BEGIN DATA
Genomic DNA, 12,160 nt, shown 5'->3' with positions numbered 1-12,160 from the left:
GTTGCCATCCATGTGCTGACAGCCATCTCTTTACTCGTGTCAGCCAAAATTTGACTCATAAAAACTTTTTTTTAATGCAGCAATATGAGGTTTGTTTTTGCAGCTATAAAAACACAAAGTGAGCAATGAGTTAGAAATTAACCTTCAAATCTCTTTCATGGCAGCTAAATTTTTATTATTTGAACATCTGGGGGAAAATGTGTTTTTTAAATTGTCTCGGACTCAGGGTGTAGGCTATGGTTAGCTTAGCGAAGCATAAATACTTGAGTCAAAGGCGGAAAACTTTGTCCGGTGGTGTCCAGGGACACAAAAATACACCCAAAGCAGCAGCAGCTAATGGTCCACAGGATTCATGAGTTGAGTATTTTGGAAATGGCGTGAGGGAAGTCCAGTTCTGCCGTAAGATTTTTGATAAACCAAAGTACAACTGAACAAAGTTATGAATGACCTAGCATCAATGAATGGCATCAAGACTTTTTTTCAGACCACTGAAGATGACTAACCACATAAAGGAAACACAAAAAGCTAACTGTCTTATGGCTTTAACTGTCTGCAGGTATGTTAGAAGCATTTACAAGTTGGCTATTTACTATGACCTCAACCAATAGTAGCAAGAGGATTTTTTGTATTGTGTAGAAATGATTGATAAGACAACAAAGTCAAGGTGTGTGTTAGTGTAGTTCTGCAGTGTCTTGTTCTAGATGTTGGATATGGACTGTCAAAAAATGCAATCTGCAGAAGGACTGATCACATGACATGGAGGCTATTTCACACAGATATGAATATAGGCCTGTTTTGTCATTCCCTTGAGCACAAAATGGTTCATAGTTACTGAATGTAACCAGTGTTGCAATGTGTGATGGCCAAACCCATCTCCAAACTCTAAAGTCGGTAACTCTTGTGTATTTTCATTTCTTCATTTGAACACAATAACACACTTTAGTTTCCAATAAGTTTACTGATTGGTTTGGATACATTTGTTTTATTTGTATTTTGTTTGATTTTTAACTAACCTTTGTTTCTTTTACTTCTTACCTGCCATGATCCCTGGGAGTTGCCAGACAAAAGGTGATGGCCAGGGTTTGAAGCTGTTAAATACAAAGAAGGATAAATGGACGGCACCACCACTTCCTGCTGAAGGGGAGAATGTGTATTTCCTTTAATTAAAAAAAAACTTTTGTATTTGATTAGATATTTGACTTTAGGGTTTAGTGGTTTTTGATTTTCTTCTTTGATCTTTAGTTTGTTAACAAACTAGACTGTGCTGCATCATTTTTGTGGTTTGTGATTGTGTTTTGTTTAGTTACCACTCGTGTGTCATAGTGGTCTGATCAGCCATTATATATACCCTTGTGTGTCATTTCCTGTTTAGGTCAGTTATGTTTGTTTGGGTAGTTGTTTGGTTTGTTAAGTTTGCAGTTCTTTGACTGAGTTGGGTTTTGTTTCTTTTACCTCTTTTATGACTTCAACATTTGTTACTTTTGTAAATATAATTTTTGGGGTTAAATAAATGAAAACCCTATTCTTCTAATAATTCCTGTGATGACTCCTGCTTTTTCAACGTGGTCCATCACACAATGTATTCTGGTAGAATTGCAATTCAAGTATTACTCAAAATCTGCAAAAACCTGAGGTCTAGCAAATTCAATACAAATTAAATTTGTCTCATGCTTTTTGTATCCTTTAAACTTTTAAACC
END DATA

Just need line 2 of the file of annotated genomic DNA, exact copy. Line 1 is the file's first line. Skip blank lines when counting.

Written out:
GTTGCCATCCATGTGCTGACAGCCATCTCTTTACTCGTGTCAGCCAAAATTTGACTCATAAAAACTTTTTTTTAATGCAGCAATATGAGGTTTGTTTTTGCAGCTATAAAAACACAAAGTGAGCAATGAGTTAGAAATTAACCTTCAAATCTCTTTCATGGCAGCTAAATTTTTATTATTTGAACATCTGGGGGAAAATGTGTTTTTTAAATTGTCTCGGACTCAGGGTGTAGGCTATGGTTAGCTTAGCGAAGCATAAATACTTGAGTCAAAGGCGGAAAACTTTGTCCGGTGGTGTCCAGGGACACAAAAATACACCCAAAGCAGCAGCAGCTAATGGTCCACAGGATTCATGAGTTGAGTATTTTGGAAATGGCGTGAGGGAAGTCCAGTTCTGCCGTAAGATTTTTGATAAACCAAAGTACAACTGAACAAAGTTATGAATGACCTAGCATCAATGAATGGCATCAAGACTTTTTTTCAGACCACTGAAGATGACTAACCACATAAAGGAAACACAAAAAGCTAACTGTCTTATGGCTTTAACTGTCTGCAGGTATGTTAGAAGCATTTACAAGTTGGCTATTTACTATGACCTCAACCAATAGTAGCAAGAGGATTTTTTGTATTGTGTAGAAATGATTGATAAGACAACAAAGTCAAGGTGTGTGTTAGTGTAGTTCTGCAGTGTCTTGTTCTAGATGTTGGATATGGACTGTCAAAAAATGCAATCTGCAGAAGGACTGATCACATGACATGGAGGCTATTTCACACAGATATGAATATAGGCCTGTTTTGTCATTCCCTTGAGCACAAAATGGTTCATAGTTACTGAATGTAACCAGTGTTGCAATGTGTGATGGCCAAACCCATCTCCAAACTCTAAAGTCGGTAACTCTTGTGTATTTTCATTTCTTCATTTGAACACAATAACACACTTTAGTTTCCAATAAGTTTACTGATTGGTTTGGATACATTTGTTTTATTTGTATTTTGTTTGATTTTTAACTAACCTTTGTTTCTTTTACTTCTTACCTGCCATGATCCCTGGGAGTTGCCAGACAAAAGGTGATGGCCAGGGTTTGAAGCTGTTAAATACAAAGAAGGATAAATGGACGGCACCACCACTTCCTGCTGAAGGGGAGAATGTGTATTTCCTTTAATTAAAAAAAAACTTTTGTATTTGATTAGATATTTGACTTTAGGGTTTAGTGGTTTTTGATTTTCTTCTTTGATCTTTAGTTTGTTAACAAACTAGACTGTGCTGCATCATTTTTGTGGTTTGTGATTGTGTTTTGTTTAGTTACCACTCGTGTGTCATAGTGGTCTGATCAGCCATTATATATACCCTTGTGTGTCATTTCCTGTTTAGGTCAGTTATGTTTGTTTGGGTAGTTGTTTGGTTTGTTAAGTTTGCAGTTCTTTGACTGAGTTGGGTTTTGTTTCTTTTACCTCTTTTATGACTTCAACATTTGTTACTTTTGTAAATATAATTTTTGGGGTTAAATAAATGAAAACCCTATTCTTCTAATAATTCCTGTGATGACTCCTGCTTTTTCAACGTGGTCCATCACACAATGTATTCTGGTAGAATTGCAATTCAAGTATTACTCAAAATCTGCAAAAACCTGAGGTCTAGCAAATTCAATACAAATTAAATTTGTCTCATGCTTTTTGTATCCTTTAAACTTTTAAACC